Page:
After finishing our time in Vancouver, we returned to Camp Squeah in Hope, where we concluded our busy week of learning with adventure! We went caving, where we reflected on how caving is similar to our journey with God. We were divided into groups of five, given overalls, helmets, headlamps, and minimal directions, and sent off into a series of caverns under a mountain. Often crawling on our stomachs, squeezing through tighter spaces than we ever realized we could squeeze through, and battling claustrophobia, our little “spelunking” adventure was quite a struggle for many of us. We would frequently reach dead ends or were confused about what direction to go, but with determination, encouragement, and a few breaks here and there (my group liked to sing during these), we eventually found the path again. Afterwards, our guide Walden debriefed us on how we often reach ‘dead ends’ in our faith and, in order to continue the path, you must persevere, with a little help from community and listening to God.

All in all, we’ve had a pretty jam-packed week in VanCity, and can’t wait to tell you about our week with Steve Klassen and our silent day! Until next time!

Blog by Ethan and Eileen

Learning and Exploring in Alberta

Hey all!
Sorry for the late update on what we’ve been up to, we’ve been super busy! So, during the middle of October we were at Alberta Pioneer Ranch in Rocky Mountain House. We had a pastor named Paul Cumin from Edmonton come do some sessions with us where he taught on the topic of double knowledge: Christ at the crux of knowing ourselves. I really enjoyed his sessions because he gave me a new perspective on some topics that I’ve been questioning in my own personal life. He really helped me to see that I needed to dig deeper into some of the shattered areas of my past and come to healing and new growth in those places.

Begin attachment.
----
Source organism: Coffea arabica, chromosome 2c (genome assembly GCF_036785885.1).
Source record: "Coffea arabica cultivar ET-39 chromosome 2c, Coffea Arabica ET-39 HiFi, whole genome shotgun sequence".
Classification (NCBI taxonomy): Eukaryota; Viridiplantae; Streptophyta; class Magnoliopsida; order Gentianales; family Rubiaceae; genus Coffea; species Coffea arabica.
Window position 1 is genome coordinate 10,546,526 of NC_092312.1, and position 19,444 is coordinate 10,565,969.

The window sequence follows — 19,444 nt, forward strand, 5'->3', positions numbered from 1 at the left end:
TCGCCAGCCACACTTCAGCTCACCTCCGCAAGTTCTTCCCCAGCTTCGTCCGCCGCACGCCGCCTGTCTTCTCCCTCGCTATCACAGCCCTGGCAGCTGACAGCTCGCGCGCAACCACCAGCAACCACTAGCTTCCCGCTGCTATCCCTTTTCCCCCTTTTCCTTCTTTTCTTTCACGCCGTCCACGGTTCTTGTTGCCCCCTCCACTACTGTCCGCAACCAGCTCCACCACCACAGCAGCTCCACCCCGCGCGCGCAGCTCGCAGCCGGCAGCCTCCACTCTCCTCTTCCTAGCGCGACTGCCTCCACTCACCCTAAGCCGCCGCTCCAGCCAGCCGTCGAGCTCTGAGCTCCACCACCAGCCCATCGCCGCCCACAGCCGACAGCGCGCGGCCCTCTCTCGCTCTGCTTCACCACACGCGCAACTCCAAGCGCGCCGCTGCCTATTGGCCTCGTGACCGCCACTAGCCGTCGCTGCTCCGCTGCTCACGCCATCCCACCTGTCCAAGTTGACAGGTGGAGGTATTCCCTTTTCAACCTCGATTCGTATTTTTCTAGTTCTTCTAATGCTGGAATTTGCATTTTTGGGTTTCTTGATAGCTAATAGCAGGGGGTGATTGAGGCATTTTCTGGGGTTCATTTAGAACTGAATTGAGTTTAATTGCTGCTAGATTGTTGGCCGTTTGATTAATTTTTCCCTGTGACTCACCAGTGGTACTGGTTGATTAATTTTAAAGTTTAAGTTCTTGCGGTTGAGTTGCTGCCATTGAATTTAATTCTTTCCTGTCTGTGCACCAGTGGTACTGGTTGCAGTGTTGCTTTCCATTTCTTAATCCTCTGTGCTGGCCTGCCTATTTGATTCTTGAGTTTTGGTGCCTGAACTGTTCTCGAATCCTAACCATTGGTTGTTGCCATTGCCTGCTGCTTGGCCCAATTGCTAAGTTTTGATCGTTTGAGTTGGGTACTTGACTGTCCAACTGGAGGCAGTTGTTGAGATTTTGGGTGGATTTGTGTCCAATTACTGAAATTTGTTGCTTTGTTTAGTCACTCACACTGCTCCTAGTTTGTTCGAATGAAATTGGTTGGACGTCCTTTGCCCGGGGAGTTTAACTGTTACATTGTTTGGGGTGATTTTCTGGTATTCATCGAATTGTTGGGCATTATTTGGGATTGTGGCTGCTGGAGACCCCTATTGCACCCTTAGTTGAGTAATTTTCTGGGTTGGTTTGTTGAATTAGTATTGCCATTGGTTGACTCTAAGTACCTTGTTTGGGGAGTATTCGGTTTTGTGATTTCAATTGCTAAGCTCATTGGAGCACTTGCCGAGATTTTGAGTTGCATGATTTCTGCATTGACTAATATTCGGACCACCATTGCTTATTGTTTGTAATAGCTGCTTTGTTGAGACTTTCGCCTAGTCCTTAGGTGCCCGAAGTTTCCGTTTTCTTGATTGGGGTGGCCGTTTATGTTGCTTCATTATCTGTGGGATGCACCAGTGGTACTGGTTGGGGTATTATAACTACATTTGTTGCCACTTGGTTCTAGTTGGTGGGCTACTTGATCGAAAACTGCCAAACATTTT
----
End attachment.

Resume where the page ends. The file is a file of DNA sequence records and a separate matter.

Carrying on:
During that week in Alberta we had a big snowfall, but that didn’t stop us from going on a hike to Crescent Falls. It was a long trek to the falls but the hike was well worth it. I can’t even describe how beautiful it was! During the week we also had a Halloween party because no one wants to miss out on that. Hardcore improvising worked our costumes (some of us going as each other), and all in all was a great night.
After this week hidden in the woods at Pioneer Ranch we left to head into British Columbia where, as you would guess, the mountains blew us away. This was our longest travel day (14 hrs) but it was by far the most beautiful. The power and mightiness of these works of art have to be the most amazing pieces of nature on this earth! After our tiring drive we arrived late at Camp Squeah, stayed the night and then headed to Vancouver the next afternoon where we stayed for the next 5 days for our second urban plunge. That week was filled with amazing things, so I’ll save those details for the next blog.